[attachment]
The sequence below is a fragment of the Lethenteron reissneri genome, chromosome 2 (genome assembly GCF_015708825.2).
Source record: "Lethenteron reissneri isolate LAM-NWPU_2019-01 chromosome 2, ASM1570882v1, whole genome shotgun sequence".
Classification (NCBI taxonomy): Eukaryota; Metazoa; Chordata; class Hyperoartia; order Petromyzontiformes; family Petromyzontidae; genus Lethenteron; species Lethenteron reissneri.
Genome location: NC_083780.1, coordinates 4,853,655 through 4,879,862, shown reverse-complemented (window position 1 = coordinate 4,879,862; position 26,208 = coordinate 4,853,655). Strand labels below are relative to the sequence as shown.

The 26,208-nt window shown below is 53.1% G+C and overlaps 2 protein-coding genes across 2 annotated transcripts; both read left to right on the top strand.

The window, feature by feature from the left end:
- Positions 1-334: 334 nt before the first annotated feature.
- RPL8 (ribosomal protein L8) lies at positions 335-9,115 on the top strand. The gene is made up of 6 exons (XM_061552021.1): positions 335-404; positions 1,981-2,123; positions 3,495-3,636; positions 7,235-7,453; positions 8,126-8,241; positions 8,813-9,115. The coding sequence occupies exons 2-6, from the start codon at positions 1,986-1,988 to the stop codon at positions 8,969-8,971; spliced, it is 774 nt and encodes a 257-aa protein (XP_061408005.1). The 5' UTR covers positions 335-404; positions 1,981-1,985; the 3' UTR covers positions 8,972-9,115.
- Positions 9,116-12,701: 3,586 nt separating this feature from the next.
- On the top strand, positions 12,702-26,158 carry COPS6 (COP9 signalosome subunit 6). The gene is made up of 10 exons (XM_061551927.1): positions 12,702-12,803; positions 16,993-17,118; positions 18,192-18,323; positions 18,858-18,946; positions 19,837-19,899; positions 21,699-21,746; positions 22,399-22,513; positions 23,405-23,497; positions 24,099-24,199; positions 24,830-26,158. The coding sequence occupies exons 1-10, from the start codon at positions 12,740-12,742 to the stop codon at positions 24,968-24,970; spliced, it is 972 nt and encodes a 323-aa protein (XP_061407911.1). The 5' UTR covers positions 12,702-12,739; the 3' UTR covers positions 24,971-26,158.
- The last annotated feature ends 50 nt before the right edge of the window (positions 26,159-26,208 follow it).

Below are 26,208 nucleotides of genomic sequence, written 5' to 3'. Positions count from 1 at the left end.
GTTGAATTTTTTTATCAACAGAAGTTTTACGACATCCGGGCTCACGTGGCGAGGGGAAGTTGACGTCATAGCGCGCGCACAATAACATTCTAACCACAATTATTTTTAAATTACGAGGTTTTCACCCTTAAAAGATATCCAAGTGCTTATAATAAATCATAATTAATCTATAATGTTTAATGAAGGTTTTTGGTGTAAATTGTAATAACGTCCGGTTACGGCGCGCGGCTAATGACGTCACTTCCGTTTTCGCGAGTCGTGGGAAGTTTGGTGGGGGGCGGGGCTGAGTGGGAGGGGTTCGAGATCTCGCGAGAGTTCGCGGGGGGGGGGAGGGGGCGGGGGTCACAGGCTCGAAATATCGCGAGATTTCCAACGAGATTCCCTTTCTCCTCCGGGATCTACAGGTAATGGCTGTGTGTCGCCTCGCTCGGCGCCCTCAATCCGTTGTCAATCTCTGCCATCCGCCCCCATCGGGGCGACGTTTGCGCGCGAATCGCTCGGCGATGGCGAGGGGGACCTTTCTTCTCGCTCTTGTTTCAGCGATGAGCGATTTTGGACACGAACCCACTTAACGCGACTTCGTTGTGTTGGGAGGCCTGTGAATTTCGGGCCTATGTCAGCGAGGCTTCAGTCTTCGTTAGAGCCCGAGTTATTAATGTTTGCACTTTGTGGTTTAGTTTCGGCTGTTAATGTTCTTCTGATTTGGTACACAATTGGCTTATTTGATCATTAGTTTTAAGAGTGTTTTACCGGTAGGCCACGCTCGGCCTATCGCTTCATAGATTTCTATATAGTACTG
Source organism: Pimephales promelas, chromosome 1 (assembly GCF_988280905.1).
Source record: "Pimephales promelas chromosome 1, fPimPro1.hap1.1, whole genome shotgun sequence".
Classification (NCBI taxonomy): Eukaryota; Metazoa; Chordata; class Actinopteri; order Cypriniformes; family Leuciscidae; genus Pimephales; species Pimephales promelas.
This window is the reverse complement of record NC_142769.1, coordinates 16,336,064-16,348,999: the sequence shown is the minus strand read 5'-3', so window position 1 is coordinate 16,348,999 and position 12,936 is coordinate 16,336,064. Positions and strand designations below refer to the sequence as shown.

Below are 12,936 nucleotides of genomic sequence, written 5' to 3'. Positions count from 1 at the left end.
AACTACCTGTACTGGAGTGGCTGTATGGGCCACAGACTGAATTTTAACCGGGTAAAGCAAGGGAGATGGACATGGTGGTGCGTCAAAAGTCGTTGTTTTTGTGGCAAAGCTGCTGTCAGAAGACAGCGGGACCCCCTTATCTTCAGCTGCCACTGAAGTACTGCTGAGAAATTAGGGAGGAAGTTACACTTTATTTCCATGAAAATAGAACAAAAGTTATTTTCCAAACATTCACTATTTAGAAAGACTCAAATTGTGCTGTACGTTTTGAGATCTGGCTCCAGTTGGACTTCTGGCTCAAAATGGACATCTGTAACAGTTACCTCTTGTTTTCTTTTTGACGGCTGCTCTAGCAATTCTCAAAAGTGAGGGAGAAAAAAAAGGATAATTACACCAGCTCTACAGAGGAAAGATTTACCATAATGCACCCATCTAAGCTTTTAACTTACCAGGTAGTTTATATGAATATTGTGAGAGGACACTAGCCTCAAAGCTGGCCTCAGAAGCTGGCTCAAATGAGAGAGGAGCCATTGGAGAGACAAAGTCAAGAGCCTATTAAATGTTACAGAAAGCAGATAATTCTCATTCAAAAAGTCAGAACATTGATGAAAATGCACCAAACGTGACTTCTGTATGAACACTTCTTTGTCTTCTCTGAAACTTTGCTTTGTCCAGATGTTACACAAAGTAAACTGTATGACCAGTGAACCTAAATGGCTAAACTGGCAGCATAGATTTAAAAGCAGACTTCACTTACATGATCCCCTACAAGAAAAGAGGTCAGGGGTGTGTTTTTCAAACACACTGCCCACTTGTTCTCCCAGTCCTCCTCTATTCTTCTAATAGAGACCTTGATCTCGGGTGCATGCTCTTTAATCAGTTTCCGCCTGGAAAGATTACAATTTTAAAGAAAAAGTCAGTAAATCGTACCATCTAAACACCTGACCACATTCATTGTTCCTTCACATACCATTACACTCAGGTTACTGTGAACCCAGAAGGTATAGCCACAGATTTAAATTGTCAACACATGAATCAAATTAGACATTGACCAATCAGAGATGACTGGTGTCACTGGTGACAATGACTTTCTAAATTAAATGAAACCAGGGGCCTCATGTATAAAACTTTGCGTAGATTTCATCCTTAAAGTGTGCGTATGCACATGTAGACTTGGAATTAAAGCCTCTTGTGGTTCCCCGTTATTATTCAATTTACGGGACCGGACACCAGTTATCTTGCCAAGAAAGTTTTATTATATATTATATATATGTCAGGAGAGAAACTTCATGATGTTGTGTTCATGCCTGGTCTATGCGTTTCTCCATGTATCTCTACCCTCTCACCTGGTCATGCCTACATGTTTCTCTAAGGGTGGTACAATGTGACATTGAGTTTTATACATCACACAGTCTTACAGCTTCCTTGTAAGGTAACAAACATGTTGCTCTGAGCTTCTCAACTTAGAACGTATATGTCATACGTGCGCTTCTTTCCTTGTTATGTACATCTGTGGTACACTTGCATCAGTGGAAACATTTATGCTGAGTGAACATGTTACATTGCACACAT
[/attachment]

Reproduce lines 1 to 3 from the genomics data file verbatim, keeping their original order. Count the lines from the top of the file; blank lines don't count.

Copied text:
The sequence below is a fragment of the Lethenteron reissneri genome, chromosome 2 (genome assembly GCF_015708825.2).
Source record: "Lethenteron reissneri isolate LAM-NWPU_2019-01 chromosome 2, ASM1570882v1, whole genome shotgun sequence".
Classification (NCBI taxonomy): Eukaryota; Metazoa; Chordata; class Hyperoartia; order Petromyzontiformes; family Petromyzontidae; genus Lethenteron; species Lethenteron reissneri.